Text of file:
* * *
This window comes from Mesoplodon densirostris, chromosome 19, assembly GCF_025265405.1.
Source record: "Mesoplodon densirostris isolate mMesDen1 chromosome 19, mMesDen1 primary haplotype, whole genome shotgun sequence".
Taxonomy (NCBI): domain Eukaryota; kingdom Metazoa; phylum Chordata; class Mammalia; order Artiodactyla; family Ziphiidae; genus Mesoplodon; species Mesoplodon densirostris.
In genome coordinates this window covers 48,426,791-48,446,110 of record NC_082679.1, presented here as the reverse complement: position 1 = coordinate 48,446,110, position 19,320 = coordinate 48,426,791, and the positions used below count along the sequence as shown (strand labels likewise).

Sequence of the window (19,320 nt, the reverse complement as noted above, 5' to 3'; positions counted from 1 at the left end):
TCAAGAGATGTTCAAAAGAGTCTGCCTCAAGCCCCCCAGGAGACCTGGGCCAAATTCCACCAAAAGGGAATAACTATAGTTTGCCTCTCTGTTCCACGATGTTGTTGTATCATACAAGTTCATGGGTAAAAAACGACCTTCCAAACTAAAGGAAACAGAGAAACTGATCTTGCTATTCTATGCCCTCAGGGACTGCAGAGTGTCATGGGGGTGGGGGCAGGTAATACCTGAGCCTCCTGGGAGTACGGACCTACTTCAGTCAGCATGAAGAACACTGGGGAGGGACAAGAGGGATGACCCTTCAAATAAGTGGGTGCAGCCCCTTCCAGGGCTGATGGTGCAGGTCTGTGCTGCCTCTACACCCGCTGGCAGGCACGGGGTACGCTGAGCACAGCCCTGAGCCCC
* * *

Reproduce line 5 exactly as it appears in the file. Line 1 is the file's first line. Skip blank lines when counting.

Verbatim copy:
Sequence of the window (19,320 nt, the reverse complement as noted above, 5' to 3'; positions counted from 1 at the left end):